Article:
Challenge: Analyzing Results in Program Management

Imagine that you’re working with Attic and Button’s newest team in Program Management as a consultant from the marketing team. You’ve worked with other teams in your company before, but most of the people on this new team are only familiar with Optimizely X, and not with Program Management.

At your latest team meeting, one of your developers, Stephan, asks you how analysis will be different from the way you analyzed experiments in Optimizely X. What’s the best response?

  • While Optimizely X has many experimentation tools, Program Management is built to connect those experimentation tools to the organization at large. You can automatically generate and send reports to specific groups outside of the experimentation team at predetermined intervals and filter your feedback into different experiments.

  • Program Management fills many of the planning functions that help you create and iterate a successful experimentation program in Optimizely X. Program Management will give us more analysis tools that can help us review not only a single experiment, but results across our program to see the impact of our progress.

  • We’ll be able to use Program Management to automatically analyze our results and estimate timelines for the experiments that we iterate from those results based on the accumulated data from our program as a whole.
  • We can set up predetermined segments in Program Management that will automatically be broken out and compared across our program to other results we receive. This will speed our analysis and help us determine how our results compare to other teams and the experiment’s history, if we’ve run it before.

You’re just finishing up your first experiments linked through Program Management. You and your team are beginning to consider what you should do next. Which of these options is the best way to use Program Management to analyze your results and iterate into new experiments?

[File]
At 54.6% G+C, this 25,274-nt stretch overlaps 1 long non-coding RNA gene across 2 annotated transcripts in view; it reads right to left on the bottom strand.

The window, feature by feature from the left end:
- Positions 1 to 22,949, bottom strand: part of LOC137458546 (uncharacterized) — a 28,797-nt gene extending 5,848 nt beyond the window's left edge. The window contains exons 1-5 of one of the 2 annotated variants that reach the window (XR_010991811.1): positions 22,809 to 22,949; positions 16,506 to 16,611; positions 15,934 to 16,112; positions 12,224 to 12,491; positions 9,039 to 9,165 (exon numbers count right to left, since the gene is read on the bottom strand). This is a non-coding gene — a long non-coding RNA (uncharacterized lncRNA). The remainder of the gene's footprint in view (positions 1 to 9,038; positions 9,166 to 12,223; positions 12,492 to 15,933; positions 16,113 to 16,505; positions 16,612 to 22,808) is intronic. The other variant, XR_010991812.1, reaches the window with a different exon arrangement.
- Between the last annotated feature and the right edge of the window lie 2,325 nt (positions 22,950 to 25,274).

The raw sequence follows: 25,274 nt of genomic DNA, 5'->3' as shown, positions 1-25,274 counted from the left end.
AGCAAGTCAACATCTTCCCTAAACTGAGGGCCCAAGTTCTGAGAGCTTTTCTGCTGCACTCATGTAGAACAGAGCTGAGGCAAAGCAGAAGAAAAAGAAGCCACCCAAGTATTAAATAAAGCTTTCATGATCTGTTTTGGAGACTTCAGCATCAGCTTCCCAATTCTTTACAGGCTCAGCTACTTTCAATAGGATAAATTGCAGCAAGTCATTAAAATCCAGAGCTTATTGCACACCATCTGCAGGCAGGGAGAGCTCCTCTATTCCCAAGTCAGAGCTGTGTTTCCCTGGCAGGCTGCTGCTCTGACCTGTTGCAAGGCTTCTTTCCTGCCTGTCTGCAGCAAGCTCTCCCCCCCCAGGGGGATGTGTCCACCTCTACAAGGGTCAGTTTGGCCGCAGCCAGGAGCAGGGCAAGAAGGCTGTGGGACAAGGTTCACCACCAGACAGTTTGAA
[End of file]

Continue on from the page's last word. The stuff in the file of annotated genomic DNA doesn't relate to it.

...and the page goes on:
• Use your results history to help you determine what your next steps should be by looking at your losing experiments and pursuing the opposite path.
  • Search prior linked experiments and ideas by keyword and review the results to help determine which ideas may not have gotten enough attention.
  • Encourage team members to review the previous experiment results available and pitch an idea based on the needs they see. Your team can then vote in Program Management on the ideas to determine your next steps.
  • Review the program history of linked experiments and compare them to ideas you have on deck to determine which experiment is most necessary based on your business goals.

As you review the results from your latest experiment in Program Management and compare them to your program’s history, you notice that it differs widely from what you’d expect based on the information from your previous analysis. What reason should you likely explore first?

  • It’s likely that looking at the whole picture is obscuring your vision to recent factors that may have had an impact on these results. Review other changes that may have taken place recently and experiment with those factors to see if they could have made an impact.

  • Don’t change your approach at all. Continue following your roadmap and see if the trend continues. The roadmap’s entire purpose is to keep you on track instead of running off on a wild goose chase. One errant result is probably a fluke. Run your next experiment to get more data.

  • Review your roadmap for experiments that could provide more insight into these results. Adjust your prioritization to experiment with the ideas that could give you insight into what caused the errant results.
  • Share the results with your team and elicit new ideas to pursue for the next experiment that could give you insight into why the results went the way they did. Shift the best new ideas to the top of your roadmap.